Saturday, June 9, 2007

Prosecco with Basil


The cicadas are out in Chicago. A great, biblical plague of them - clinging to trees, crunching underfoot, and finding their way into our clothes with alarming stealth. (I've had an Indiana Jones moment or two myself since I've been out here).

The cicadas' life cycle is a peculiarly timed affair. The insects wriggle about in the earth for 17 years and then, curiosity piqued by the first hot day of their 17th year, stream out into the fresh air to moult, mate, and die. It’s all a bit like a senior spring gone horribly wrong. Apparently this isn’t even a bad season. 17 summers ago, there were so many cicadas that the ground itself seemed to be moving.

Fortunately, and despite the occasional discovery of a large, plump insect on the back of my neck, it’s too hot in Chicago right now to panic. The only thing to be done is to slouch with cold drink in hand, try to ignore the deafening screech of the cicadas, and watch Teva the retriever gulp down as many of them as she can hold. They are, after all, considered a gourmet feast in some parts of the world.

I’ll stick to my prosecco though. It’s truly one of my favorite summer drinks – mildly mineral, straightforward, and simple, prosecco is the perfect hot weather celebration wine. The prosecco grape, thought to be a native of Friuli where there is actually a town named Prosecco, is now grown in the Veneto.

But for me, the wine is probably more woven into the fabric of my life in Florence than anywhere else. There, once I'm safely ensconced at a café or enoteca table in the shady corner of an old stone piazza, prosecco makes the most restorative and relaxing break from a day in the heat.

Lately, and in anticipation of my upcoming trip back to Florence, I’ve been drinking my prosecco with a sprig of basil. Some Italians like an olive and some orange rind in their prosecco, and I’m hoping to try that soon. But, served in a bulbous glass usually reserved for bigger reds, the fragrant combination of the chilled, gently peachy wine and the blunt, earthy, floral basil washes over the senses like summer itself. Pinch a few small leaves into your next glass and revive.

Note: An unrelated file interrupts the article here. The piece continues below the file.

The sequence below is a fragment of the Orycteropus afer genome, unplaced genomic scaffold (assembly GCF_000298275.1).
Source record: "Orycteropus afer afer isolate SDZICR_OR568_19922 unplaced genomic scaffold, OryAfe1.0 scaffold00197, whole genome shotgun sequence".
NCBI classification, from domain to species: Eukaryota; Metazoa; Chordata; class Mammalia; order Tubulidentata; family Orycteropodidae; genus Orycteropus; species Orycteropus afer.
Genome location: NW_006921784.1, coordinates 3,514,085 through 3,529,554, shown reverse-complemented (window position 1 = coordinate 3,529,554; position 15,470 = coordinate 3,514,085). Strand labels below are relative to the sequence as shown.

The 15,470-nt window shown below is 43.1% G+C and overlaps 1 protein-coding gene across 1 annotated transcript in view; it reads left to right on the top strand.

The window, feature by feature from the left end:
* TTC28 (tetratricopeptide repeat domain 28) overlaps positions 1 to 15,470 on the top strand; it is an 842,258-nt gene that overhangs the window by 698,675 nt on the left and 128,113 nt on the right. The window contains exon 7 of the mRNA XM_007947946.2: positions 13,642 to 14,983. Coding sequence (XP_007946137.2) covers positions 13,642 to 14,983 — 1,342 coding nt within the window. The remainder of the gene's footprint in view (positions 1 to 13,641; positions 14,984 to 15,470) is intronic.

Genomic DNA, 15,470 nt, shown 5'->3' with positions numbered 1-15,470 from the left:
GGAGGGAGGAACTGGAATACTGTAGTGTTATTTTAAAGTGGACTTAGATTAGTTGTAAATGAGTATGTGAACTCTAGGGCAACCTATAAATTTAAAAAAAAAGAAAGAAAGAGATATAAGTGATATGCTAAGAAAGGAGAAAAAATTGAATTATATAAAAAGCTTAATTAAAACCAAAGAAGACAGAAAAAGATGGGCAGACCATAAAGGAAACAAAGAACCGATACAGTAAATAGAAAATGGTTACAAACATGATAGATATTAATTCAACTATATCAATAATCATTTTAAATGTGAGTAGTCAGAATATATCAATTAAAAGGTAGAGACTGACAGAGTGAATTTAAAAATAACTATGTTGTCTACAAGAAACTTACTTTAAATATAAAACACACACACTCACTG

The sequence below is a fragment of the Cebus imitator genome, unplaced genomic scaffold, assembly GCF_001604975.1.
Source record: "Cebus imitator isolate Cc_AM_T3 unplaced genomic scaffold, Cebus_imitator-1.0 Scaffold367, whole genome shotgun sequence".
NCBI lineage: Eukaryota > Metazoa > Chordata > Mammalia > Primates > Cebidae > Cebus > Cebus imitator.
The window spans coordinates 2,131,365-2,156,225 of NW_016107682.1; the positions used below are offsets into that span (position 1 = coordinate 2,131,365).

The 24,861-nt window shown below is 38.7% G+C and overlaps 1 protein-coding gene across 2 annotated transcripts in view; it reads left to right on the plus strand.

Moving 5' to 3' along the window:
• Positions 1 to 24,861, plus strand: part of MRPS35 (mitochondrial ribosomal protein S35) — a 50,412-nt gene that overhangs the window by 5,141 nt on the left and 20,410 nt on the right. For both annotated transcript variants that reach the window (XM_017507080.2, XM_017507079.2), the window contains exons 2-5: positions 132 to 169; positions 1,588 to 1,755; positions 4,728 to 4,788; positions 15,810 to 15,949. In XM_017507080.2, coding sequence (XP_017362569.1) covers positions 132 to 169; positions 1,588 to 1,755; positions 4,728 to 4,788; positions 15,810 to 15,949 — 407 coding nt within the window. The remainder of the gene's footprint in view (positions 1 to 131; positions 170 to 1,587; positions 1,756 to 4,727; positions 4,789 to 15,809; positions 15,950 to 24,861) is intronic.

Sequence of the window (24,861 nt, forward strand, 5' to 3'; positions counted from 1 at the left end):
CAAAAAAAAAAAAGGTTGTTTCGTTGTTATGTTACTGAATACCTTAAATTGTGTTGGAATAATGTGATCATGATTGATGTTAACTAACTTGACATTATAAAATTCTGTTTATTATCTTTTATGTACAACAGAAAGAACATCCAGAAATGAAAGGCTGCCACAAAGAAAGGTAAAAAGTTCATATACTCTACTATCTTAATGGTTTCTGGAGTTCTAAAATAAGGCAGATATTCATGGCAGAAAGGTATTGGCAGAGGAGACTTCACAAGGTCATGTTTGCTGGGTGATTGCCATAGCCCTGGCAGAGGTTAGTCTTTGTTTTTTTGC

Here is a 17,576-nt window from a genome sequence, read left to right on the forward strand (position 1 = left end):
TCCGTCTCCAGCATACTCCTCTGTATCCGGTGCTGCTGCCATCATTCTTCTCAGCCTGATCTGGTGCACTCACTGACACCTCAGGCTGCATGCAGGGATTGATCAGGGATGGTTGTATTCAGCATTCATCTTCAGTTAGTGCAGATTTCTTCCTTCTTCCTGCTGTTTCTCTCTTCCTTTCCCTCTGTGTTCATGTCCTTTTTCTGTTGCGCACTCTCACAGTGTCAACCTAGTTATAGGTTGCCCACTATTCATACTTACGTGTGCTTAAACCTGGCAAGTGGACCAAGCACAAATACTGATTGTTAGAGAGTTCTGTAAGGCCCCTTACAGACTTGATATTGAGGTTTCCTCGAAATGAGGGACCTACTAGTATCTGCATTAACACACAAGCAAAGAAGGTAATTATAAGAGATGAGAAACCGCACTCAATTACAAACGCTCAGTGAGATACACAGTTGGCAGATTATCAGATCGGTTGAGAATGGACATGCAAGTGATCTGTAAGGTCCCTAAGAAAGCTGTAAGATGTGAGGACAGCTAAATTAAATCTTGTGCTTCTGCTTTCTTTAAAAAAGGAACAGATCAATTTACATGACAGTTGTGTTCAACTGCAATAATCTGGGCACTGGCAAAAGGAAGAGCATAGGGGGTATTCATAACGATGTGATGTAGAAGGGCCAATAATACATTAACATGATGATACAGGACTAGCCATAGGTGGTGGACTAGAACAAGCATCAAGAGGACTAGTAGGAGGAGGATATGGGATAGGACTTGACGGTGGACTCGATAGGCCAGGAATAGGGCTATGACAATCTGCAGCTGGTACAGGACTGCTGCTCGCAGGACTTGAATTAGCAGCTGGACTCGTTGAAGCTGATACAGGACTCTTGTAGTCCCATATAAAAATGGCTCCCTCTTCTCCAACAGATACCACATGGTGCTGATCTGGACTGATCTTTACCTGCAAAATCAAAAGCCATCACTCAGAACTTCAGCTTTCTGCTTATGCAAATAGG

13 comments:

Anonymous said...

What an awesome idea!!! So simple, but I'd never have thought of it!

Figs Olives Wine said...

Thanks anonymous! I must say, I was pretty excited when I thought of it -- it just works!

Anonymous said...

how fabulous. a new twist on my beloved prosecco!

Joanne Rendell said...

okay. i'm coming home immediately. do you think this goes with chips and ketchup?!

Figs Olives Wine said...

Anonymous - I really hope you enjoy it as much as I do! I'm a true prosecco fan too!

Jo - This goes with chips, ketchup, guacamole, burritos, and anything else I can think of that you like! Try a basil leaf in your rosé. I want to hear if it works too!

JennDZ - The Leftover Queen said...

I adore prosecco, Amanda! Roberto and I drink it as much as we can! It is hard to find where we are currently living though...:(

Anyway, we love it with a bit of peach in it! I do love your basil idea though and I am going to have it that way the next time we get our hands on some! YUM!

Thanks for all the great ideas!

Figs Olives Wine said...

Hi Jenn! What a nice idea the peach is - a bit like a deconstructed sangria. I'm anxious to find it with the olive and orange while I'm in Florence. Salty and sweet - what's not to love?

Cynthia said...

Amanda, I gotta to have a glass of this. It sounds so refreshing.

Hope you have a great time in Florence.

Figs Olives Wine said...

Thank you Cynthia! I really hope you enjoy it!

And I should say for everyone, if there's no prosecco where you shop, any other sparkling wine (champagne, cava, spumante, etc) will do nicely too!

Great Big Veg Challenge said...

Great idea. And refreshing. I will be having this drink on the weekend.
Thanks

Figs Olives Wine said...

Hi great big veg challenge! I hope you enjoy it! Let me know.

Hannah said...

Basil prosecco! I will be trying this! Hope you enjoy the violet prosecco - have you tried it with gingerbread syrup for a christmas prosecco - heavenly!

Figs Olives Wine said...

Hannah, I am dying to try your violet prosecco!! Gingerbread prosecco is utter brilliance! How do you do it? I make a version for New Year's with star anise, cinnamon, clove, orange, and lemon syrup. No ginger though. Will post this on your blog too because I'm dying to hear!

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